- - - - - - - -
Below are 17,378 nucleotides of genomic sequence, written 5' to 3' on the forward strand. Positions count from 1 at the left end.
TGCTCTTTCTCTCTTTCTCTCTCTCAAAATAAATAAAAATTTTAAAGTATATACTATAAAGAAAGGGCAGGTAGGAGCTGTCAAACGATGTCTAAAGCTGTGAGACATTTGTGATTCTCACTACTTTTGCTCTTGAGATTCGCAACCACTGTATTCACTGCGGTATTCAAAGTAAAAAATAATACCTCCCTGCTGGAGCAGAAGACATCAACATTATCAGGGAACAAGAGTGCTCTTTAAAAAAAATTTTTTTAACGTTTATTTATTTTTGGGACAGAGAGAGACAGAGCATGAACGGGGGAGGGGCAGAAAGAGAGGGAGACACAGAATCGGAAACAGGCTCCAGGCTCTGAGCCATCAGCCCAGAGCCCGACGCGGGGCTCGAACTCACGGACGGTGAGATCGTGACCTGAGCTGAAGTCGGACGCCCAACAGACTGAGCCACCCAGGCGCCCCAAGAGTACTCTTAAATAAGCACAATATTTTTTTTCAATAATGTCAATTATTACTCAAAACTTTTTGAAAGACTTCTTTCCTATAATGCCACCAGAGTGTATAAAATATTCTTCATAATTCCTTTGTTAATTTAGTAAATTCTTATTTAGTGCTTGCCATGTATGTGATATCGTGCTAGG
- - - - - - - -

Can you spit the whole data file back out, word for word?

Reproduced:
Below are 17,378 nucleotides of genomic sequence, written 5' to 3' on the forward strand. Positions count from 1 at the left end.
TGCTCTTTCTCTCTTTCTCTCTCTCAAAATAAATAAAAATTTTAAAGTATATACTATAAAGAAAGGGCAGGTAGGAGCTGTCAAACGATGTCTAAAGCTGTGAGACATTTGTGATTCTCACTACTTTTGCTCTTGAGATTCGCAACCACTGTATTCACTGCGGTATTCAAAGTAAAAAATAATACCTCCCTGCTGGAGCAGAAGACATCAACATTATCAGGGAACAAGAGTGCTCTTTAAAAAAAATTTTTTTAACGTTTATTTATTTTTGGGACAGAGAGAGACAGAGCATGAACGGGGGAGGGGCAGAAAGAGAGGGAGACACAGAATCGGAAACAGGCTCCAGGCTCTGAGCCATCAGCCCAGAGCCCGACGCGGGGCTCGAACTCACGGACGGTGAGATCGTGACCTGAGCTGAAGTCGGACGCCCAACAGACTGAGCCACCCAGGCGCCCCAAGAGTACTCTTAAATAAGCACAATATTTTTTTTCAATAATGTCAATTATTACTCAAAACTTTTTGAAAGACTTCTTTCCTATAATGCCACCAGAGTGTATAAAATATTCTTCATAATTCCTTTGTTAATTTAGTAAATTCTTATTTAGTGCTTGCCATGTATGTGATATCGTGCTAGG